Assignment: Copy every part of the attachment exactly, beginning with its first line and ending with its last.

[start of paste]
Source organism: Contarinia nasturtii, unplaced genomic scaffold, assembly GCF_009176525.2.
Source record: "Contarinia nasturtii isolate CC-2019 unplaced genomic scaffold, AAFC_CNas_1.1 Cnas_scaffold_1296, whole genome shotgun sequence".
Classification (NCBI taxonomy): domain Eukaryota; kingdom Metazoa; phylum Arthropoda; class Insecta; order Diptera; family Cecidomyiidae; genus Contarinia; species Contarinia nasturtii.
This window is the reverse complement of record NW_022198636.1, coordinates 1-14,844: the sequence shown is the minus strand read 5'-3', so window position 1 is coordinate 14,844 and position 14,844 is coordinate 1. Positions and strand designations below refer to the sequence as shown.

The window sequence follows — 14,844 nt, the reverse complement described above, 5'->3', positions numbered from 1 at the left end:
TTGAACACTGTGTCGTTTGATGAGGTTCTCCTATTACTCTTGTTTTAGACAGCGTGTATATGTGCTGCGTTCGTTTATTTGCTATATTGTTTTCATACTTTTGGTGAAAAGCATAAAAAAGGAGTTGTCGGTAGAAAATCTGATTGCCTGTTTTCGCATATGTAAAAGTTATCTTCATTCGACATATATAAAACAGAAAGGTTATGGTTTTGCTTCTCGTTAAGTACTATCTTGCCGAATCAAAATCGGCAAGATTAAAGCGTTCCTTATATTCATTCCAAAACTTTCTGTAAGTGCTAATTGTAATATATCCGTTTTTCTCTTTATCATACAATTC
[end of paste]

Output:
Source organism: Contarinia nasturtii, unplaced genomic scaffold, assembly GCF_009176525.2.
Source record: "Contarinia nasturtii isolate CC-2019 unplaced genomic scaffold, AAFC_CNas_1.1 Cnas_scaffold_1296, whole genome shotgun sequence".
Classification (NCBI taxonomy): domain Eukaryota; kingdom Metazoa; phylum Arthropoda; class Insecta; order Diptera; family Cecidomyiidae; genus Contarinia; species Contarinia nasturtii.
This window is the reverse complement of record NW_022198636.1, coordinates 1-14,844: the sequence shown is the minus strand read 5'-3', so window position 1 is coordinate 14,844 and position 14,844 is coordinate 1. Positions and strand designations below refer to the sequence as shown.

The window sequence follows — 14,844 nt, the reverse complement described above, 5'->3', positions numbered from 1 at the left end:
TTGAACACTGTGTCGTTTGATGAGGTTCTCCTATTACTCTTGTTTTAGACAGCGTGTATATGTGCTGCGTTCGTTTATTTGCTATATTGTTTTCATACTTTTGGTGAAAAGCATAAAAAAGGAGTTGTCGGTAGAAAATCTGATTGCCTGTTTTCGCATATGTAAAAGTTATCTTCATTCGACATATATAAAACAGAAAGGTTATGGTTTTGCTTCTCGTTAAGTACTATCTTGCCGAATCAAAATCGGCAAGATTAAAGCGTTCCTTATATTCATTCCAAAACTTTCTGTAAGTGCTAATTGTAATATATCCGTTTTTCTCTTTATCATACAATTC